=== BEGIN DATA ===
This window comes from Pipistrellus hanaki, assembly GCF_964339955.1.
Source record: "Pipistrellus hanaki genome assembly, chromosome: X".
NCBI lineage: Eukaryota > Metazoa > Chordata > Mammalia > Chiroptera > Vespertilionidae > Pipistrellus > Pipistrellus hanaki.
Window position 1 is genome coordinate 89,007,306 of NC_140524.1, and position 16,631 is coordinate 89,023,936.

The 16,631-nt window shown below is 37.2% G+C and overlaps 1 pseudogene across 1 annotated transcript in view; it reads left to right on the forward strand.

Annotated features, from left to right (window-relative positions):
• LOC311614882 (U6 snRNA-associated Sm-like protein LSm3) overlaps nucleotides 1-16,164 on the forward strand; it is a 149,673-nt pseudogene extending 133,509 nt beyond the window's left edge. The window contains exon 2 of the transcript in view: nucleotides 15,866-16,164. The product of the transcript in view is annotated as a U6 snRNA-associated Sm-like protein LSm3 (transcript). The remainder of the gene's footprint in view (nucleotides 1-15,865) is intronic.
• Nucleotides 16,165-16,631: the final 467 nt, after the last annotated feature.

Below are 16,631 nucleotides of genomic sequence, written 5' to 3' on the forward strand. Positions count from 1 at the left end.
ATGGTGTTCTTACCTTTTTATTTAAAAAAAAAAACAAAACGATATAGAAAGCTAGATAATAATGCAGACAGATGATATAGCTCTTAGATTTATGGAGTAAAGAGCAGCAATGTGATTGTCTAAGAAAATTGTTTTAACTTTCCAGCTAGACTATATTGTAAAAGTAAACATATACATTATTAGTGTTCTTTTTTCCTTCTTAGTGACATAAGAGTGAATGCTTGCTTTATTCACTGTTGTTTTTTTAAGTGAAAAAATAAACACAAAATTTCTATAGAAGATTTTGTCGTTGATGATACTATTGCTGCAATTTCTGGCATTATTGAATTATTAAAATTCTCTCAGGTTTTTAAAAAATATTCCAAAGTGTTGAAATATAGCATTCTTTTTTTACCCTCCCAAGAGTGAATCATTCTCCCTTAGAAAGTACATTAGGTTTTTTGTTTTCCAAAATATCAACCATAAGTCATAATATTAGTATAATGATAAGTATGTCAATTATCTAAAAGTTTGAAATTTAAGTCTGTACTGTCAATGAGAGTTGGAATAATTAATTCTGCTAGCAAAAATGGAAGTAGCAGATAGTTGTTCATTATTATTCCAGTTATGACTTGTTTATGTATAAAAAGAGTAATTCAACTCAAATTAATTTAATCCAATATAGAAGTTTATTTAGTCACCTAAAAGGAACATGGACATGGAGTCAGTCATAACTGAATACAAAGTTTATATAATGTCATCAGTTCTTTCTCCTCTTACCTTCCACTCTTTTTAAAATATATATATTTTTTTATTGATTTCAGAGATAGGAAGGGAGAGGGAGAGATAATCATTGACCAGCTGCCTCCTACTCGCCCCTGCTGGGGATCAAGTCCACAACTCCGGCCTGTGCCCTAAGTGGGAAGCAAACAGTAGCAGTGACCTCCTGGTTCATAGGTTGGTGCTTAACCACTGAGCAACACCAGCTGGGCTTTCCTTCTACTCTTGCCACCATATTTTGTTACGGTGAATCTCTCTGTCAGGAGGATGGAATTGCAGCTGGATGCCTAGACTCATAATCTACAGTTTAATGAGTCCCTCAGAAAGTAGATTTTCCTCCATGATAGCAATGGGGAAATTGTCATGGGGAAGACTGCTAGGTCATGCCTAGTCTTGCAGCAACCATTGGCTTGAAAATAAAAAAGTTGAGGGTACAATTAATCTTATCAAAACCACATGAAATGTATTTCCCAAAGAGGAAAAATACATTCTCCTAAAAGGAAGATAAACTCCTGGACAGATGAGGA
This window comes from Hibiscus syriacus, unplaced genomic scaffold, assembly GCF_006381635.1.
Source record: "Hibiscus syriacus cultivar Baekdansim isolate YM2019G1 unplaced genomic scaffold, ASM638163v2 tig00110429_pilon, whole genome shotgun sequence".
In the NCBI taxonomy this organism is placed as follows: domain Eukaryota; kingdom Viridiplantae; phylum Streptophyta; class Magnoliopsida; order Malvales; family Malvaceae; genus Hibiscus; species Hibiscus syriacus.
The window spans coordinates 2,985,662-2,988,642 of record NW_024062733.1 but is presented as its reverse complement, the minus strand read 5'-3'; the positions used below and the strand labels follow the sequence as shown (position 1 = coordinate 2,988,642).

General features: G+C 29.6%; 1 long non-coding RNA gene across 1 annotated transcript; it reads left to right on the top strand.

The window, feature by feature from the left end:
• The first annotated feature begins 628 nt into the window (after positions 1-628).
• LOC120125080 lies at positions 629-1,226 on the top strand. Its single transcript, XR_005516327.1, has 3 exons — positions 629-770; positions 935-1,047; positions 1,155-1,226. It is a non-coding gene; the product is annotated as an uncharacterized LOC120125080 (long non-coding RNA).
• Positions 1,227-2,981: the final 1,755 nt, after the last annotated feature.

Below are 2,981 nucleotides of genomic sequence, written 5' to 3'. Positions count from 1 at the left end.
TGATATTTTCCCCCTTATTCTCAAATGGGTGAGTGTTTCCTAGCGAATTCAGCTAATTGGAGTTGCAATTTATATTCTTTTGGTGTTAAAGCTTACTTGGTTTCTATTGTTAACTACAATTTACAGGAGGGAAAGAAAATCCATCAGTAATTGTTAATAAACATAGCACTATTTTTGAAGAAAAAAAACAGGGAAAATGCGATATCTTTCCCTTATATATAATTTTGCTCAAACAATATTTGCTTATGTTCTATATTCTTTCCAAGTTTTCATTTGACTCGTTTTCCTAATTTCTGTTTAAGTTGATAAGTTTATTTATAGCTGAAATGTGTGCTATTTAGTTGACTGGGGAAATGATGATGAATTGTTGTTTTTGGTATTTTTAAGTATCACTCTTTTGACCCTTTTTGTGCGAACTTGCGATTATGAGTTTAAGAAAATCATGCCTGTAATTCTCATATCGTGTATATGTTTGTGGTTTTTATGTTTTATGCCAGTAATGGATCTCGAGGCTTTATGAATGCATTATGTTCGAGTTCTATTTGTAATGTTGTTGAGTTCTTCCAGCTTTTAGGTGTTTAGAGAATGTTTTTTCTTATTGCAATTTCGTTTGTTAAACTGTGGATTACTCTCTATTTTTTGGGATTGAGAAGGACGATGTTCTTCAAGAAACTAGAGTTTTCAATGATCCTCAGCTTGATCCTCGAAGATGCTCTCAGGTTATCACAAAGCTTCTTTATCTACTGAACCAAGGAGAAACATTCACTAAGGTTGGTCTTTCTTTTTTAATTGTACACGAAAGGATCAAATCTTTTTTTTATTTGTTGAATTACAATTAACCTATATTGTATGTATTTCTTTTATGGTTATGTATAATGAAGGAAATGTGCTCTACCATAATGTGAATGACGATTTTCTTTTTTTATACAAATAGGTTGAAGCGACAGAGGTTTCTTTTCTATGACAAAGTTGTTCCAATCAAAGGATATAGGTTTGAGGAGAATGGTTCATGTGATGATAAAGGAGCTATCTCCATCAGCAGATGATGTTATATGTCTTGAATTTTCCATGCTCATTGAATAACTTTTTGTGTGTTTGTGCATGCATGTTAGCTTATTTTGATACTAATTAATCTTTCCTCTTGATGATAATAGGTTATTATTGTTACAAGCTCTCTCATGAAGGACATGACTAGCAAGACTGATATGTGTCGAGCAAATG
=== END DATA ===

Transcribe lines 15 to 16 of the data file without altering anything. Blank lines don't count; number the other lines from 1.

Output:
General features: G+C 29.6%; 1 long non-coding RNA gene across 1 annotated transcript; it reads left to right on the top strand.

The window, feature by feature from the left end: